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Senator Scott Wiener. (Kevin Sanders for California Globe)

Senate Passes Bill that Makes PG&E Accountable for Blackout Damages

SB 378 heads to the Senate following several amendments.

By Evan Symon, January 29, 2020 8:07 pm

After failing twice last year and barely squeaking by a Senate Committee vote several weeks ago, Senate Bill 378 has finally passed a Senate vote this week after several late amendments made it more palatable to Senators in Sacramento.

Updated amendments in SB 378

SB 378, written by Senator Scott Wiener (D-San Francisco), managed to keep most of the original points of the bill. Energy companies can still be fined at least $250,000 per hour for every 50,000 customers who lost power in an ‘unreasonable or preventable’ planned blackout, or as the bill calls it, a “deenergization event.” Shareholders would also still pay for all accrued costs and customers would still not be billed during blackouts.

However the bill was significantly changed on the size of the companies that can be sued. Whereas in the original bill, only companies with more than 2.5 million electrical connections could be sued, the newly altered amendments scratched out the number, essentially making any energy or utility company that enacts a planned blackout being at risk of being fined.

The menagerie of state organizations originally overseeing the potential new law has also been streamlined. The Wildfire Safety Division would oversee planned blackout action until June of 2021 with the Office of Infrastructure Safety taking over afterwards.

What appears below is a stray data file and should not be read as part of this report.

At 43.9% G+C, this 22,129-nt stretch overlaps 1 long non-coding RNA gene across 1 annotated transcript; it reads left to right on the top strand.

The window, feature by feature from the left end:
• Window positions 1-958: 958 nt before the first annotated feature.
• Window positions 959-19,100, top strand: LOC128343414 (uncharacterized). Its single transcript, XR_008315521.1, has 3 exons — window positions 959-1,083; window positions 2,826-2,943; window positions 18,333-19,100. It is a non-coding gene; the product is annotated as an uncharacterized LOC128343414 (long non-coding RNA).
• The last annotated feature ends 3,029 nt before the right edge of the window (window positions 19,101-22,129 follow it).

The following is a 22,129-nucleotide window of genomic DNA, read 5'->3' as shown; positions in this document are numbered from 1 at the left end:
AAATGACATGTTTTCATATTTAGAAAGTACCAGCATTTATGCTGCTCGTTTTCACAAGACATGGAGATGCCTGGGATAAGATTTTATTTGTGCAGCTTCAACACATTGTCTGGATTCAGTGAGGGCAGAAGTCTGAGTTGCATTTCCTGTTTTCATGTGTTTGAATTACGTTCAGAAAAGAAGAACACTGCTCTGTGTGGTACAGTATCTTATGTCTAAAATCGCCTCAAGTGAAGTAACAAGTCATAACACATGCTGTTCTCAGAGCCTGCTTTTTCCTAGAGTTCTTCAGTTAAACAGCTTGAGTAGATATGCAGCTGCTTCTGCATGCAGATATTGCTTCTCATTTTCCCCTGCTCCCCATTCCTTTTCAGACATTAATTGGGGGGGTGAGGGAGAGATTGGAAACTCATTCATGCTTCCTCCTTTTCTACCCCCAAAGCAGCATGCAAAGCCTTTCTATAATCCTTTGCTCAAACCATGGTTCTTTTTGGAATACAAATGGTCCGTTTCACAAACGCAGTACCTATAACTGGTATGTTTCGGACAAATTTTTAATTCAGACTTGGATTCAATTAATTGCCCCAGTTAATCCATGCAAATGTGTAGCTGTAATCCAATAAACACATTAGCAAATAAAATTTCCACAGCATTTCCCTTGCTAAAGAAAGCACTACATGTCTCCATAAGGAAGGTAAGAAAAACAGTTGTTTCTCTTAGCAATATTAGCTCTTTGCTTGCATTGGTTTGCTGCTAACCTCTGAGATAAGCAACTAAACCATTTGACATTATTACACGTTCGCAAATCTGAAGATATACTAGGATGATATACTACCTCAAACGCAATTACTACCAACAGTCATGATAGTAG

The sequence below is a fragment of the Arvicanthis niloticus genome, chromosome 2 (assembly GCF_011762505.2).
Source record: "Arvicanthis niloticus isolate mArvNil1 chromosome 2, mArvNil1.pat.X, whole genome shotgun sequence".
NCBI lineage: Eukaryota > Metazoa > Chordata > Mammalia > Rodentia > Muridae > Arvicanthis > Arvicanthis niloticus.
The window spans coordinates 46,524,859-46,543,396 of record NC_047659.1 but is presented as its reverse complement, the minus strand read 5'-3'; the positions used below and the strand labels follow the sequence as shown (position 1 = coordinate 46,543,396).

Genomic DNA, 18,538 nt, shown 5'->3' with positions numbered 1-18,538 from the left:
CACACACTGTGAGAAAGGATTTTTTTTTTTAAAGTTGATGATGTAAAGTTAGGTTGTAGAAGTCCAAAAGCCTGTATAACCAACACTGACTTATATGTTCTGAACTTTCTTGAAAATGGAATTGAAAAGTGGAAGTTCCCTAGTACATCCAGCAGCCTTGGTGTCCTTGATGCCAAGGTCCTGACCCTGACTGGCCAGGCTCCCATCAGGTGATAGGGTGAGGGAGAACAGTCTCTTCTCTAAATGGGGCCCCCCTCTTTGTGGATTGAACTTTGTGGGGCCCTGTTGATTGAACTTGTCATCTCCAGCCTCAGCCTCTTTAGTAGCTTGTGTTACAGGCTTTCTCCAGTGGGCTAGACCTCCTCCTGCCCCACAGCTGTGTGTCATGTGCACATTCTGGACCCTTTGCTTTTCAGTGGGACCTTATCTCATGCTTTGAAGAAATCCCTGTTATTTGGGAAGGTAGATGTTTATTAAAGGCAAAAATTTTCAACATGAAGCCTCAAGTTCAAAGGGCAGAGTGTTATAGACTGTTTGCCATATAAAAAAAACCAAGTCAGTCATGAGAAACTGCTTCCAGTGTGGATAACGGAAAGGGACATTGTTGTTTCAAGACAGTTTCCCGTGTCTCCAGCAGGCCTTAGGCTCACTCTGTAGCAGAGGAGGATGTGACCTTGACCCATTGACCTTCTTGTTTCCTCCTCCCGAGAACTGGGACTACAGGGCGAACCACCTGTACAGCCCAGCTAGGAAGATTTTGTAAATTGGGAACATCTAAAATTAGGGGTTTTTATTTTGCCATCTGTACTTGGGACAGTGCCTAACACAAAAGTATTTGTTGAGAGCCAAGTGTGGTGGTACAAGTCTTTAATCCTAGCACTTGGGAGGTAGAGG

Wildfires and blackouts

SB 378 has been fiercely fought for since the latter months of 2019. PG&E, undergoing a bankruptcy stemming from being the cause of the disastrous 2018 Camp Fire in Paradise, started temporarily shutting down power in areas at a high wildfire risk. Many affected cities lost hundreds of thousands of dollars in lost revenue, with many elderly, low-income, and disabled residents facing severe hardships due to lost power, food, and phone access. At one point conditions had degraded so much that Governor Gavin Newsom had threatened PG&E with a state takeover, a threat that may still happen if PG&E doesn’t get out of bankruptcy by June.

The amendments in the bill, as well as the 2020 wildfire season threatening even more blackouts, convinced many Senators from both parties to vote for the bill, passing it 25-2, with 12 not voting.

Passage of SB 378 in the Senate and a new bill for a public utility

Senator Wiener, blackout victims, and other supporters of the bill celebrated the vote. Senator Wiener reiterated his stance on not unjustly harming people from the blackout and also announced that he would be introducing legislation to have PG&E become a public utility this year.

“I am thrilled that SB 378 passed out of the Senate. If it becomes a law, SB 378 will begin the process of holding PG&E accountable for the harm it has caused the people of California during the blackouts last fall,” said Senator Wiener in a statement. “PG&E has abused its power for far too long, and instead of fixing its faulty equipment, which led to the deadliest wildfire in California history, it leveled massive power shut-offs all over the state to avoid liability. While I understand that blackouts are a necessary tool in wildfire prevention, they should be implemented with a scalpel, not a sledgehammer.

I will soon be introducing a bill to turn PG&E into a public utility. I am serious about reforming our utilities in California and see the progress we’ve made with SB 378 as a strong start.”

Remaining opposition

Energy companies and their workers remain opposed to the bill, touting the need for blackouts to prevent wildfires and citing several times last year where a blackout prevented a wildfire.

“This is basically telling us that we either cut the power and get fined for stopping a wildfire or we keep the power on causing another wildfire only to pay out huge in damages and insurance,” said former electric company lineman P.J. Ryan in an email to the California Globe. “It’s damned if we do, damned if we don’t.”

SB 378 is currently on its way to the Assembly where a vote is expected on it later this year.

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